As a child I admired and aspired to emulate many people who I considered my heroes.  This list included major league baseball star Ricky Henderson, Star Wars character Han Solo, DC comic superhero Batman, rock star Bruce Springsteen, and professional boxer Mike Tyson.

However, these icons of my childhood paled in comparison to the reverence I held for Fred Brinkley, or as I called him, “Papa.” 

Papa was an amazing man.  He was an athlete, a hunter, and a family man. He played baseball against Babe Ruth, sold a radio to John Dillinger, and during his later years won billiards tournaments in his 80’s against men half his age.  He also gave me sips of his beer when my Mom wasn’t nearby.  Papa was a renaissance man and the epidemy of cool in my eyes.

Papa and I shared many things in common, but, our biggest bond was through sports, especially baseball.  Many of my favorite memories took place in Papa’s backyard where he would pitch baseballs to my brother, cousins, and myself.  We tried our best to smash homeruns over his garden fence, all while his faithful dog Sandy watched us from the shade.  Papa had 8 grandchildren, and he mastered the art of making each of us feel like we were the most important person on earth.

As a child Little League baseball was the highlight of my year. I took pride in playing 2nd base, and I held the responsibility of my teams “leadoff hitter.”  One particular year I put together perhaps the best season of my young life.  I committed no errors in the field playing 2nd base, plus I scored multiple runs each game.  I was so small that most pitchers were unable to throw me strikes, so I surely led the league in walks and on base percentage.  If a pitch did find my strike zone, I would let loose a swing that would crush the cover off the ball, no doubt with the same intent of hitting a homerun over Papa’s garden.  Our team won most of our games and baseball was fun.

At the end of the season the coaches from our league gathered together to select the All-Star team.  The best players from our league would compete in a tournament against All-Stars from neighboring towns.  My friends and teammates told me I was a shoo-in for the team, which was a badge of honor for the kids in my hometown.  I couldn’t wait to receive the recognition of an All-Star and the popularity that would come along with the special title.  Unfortunately, when the selections were posted my name was not on the list.  Instead, the All-Star 2nd baseman chosen for the team just happened to be the son of the man picked to coach the club.  He was a fine player certainly, but this kid was no where near as good a player as me.  Or, at least I thought so.  My dreams were crushed, and I wasn’t sure if I wanted to play baseball again.  Baseball was no longer fun.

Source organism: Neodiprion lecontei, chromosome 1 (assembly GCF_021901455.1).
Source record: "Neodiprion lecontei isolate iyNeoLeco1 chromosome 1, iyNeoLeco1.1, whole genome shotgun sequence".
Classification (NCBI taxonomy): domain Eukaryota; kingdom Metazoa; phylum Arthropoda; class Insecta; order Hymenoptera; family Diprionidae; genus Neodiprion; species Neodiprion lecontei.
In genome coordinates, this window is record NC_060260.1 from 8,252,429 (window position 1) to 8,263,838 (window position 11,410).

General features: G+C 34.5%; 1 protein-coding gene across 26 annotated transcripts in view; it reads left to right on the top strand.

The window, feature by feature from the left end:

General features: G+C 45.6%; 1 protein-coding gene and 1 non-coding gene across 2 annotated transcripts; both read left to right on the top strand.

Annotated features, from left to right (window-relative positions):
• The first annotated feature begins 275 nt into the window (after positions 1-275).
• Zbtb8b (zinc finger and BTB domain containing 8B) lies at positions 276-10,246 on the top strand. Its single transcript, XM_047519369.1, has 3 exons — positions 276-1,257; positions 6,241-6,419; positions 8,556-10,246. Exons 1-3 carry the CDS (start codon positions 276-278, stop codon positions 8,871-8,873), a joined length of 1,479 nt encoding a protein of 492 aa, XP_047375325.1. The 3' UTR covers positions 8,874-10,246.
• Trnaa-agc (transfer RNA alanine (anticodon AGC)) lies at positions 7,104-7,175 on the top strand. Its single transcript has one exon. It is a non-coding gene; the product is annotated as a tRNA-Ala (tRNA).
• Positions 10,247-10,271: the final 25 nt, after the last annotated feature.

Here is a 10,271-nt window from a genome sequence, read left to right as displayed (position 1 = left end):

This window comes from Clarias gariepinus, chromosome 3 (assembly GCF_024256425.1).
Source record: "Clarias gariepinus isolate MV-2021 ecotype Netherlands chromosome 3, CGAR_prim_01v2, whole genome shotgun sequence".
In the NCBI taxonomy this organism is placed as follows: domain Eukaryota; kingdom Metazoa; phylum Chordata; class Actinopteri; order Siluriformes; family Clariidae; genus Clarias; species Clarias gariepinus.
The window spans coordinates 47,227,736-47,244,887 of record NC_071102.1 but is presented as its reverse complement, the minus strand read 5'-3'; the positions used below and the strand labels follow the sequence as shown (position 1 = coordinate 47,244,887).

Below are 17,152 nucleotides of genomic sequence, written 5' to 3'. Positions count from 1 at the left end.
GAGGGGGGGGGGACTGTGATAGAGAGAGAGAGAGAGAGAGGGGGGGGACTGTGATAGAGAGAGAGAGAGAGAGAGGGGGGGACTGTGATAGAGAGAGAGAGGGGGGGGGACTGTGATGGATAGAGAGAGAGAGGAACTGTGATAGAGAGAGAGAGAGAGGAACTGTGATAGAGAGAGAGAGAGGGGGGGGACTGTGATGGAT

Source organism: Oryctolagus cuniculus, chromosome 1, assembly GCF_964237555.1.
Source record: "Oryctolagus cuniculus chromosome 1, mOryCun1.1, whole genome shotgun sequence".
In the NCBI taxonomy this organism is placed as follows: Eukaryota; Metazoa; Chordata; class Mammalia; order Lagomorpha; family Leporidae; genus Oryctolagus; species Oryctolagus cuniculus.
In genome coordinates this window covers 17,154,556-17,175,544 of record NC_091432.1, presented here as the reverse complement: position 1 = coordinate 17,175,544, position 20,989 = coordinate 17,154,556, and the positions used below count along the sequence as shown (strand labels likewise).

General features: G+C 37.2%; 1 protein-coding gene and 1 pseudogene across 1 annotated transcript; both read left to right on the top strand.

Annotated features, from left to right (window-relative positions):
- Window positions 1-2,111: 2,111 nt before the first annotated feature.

Several weeks passed and it was time for my family and I to make a weekend trip to visit my grandparents.  When we arrived at their home, Papa asked me to follow him back to his den.

He stated, “Greg, I’m proud of how hard you practice playing baseball, and I’m impressed at how good of a player you’ve become. I know All-Stars when I see them, and you’re an All-Star. It doesn’t matter what anyone else thinks. It matters what Papa thinks.”

He handed me a box, and inside I found a golden trophy of a baseball player with a plaque on the base that read, “Greg – 2nd Base.”  Immediately my poor attitude about baseball changed from negative to positive, and I felt like the most important person in the world. Baseball was fun again. More importantly, that moment and gift were major milestones of my childhood that have benefitted me into my adulthood. It’s been over 20 years since Papa passed away, and I realize the gift Papa presented me was much more than a golden figurine.  Papa gave me something much more important.  He gave me self-belief and confidence in myself.  Papa taught me a lesson that when someone “important” truly believes in you, it’s a source of strength with limitless possibilities.  He was right, for me, it only mattered what Papa thought.

Reflect on your life. Who are the people that will benefit from your sincere encouragement and support? Who are the people in your life that need to hear that you believe in them?  Where can you give a gift that won’t last a season, but will instead last a lifetime?